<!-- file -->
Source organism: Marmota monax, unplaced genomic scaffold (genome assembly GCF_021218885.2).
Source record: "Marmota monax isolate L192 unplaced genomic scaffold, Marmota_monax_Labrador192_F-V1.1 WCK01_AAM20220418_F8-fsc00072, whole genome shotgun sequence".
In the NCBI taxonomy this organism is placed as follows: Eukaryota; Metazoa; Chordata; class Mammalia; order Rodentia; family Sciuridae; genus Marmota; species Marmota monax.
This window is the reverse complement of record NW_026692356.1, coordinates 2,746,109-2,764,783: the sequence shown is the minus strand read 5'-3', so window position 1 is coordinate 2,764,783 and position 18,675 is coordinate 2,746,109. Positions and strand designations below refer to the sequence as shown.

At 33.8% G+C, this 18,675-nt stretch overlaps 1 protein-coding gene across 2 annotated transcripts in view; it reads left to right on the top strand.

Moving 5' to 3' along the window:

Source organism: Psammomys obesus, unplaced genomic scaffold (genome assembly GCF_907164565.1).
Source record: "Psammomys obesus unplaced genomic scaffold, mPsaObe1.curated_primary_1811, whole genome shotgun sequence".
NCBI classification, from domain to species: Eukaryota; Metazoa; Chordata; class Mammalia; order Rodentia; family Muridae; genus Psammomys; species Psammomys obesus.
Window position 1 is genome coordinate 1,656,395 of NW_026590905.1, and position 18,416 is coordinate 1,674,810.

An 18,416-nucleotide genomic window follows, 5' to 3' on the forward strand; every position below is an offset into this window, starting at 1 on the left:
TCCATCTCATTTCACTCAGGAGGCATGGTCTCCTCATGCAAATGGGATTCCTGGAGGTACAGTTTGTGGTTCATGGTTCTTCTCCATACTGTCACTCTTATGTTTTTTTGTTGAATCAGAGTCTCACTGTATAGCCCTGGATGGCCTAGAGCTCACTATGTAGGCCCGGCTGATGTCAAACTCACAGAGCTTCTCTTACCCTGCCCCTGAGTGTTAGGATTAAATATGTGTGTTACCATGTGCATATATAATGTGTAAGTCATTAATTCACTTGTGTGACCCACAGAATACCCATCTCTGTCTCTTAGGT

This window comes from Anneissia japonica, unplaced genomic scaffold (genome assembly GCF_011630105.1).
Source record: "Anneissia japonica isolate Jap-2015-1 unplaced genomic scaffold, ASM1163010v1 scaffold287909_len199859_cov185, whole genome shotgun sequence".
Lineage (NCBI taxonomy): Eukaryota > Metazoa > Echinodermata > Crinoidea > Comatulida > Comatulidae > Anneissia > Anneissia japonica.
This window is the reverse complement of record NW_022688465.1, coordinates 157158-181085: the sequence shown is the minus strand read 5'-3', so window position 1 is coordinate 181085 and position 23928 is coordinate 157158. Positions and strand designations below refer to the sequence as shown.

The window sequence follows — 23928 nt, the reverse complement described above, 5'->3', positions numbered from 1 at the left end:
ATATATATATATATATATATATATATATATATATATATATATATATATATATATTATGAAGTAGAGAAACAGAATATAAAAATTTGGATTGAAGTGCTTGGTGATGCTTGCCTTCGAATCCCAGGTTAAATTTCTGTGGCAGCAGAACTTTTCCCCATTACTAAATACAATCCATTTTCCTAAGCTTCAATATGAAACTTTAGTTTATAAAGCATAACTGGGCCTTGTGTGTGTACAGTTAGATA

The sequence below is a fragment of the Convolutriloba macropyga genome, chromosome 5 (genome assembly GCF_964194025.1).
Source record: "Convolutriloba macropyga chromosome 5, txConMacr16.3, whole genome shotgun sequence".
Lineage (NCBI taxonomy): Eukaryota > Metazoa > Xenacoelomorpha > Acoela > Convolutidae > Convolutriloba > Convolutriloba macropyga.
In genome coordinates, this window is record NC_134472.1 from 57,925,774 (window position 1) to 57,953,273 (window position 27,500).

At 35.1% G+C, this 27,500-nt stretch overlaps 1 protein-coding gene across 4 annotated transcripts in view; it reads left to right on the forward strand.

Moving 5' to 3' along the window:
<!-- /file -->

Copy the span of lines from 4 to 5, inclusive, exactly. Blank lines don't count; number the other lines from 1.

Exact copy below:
This window is the reverse complement of record NW_026692356.1, coordinates 2,746,109-2,764,783: the sequence shown is the minus strand read 5'-3', so window position 1 is coordinate 2,764,783 and position 18,675 is coordinate 2,746,109. Positions and strand designations below refer to the sequence as shown.

At 33.8% G+C, this 18,675-nt stretch overlaps 1 protein-coding gene across 2 annotated transcripts in view; it reads left to right on the top strand.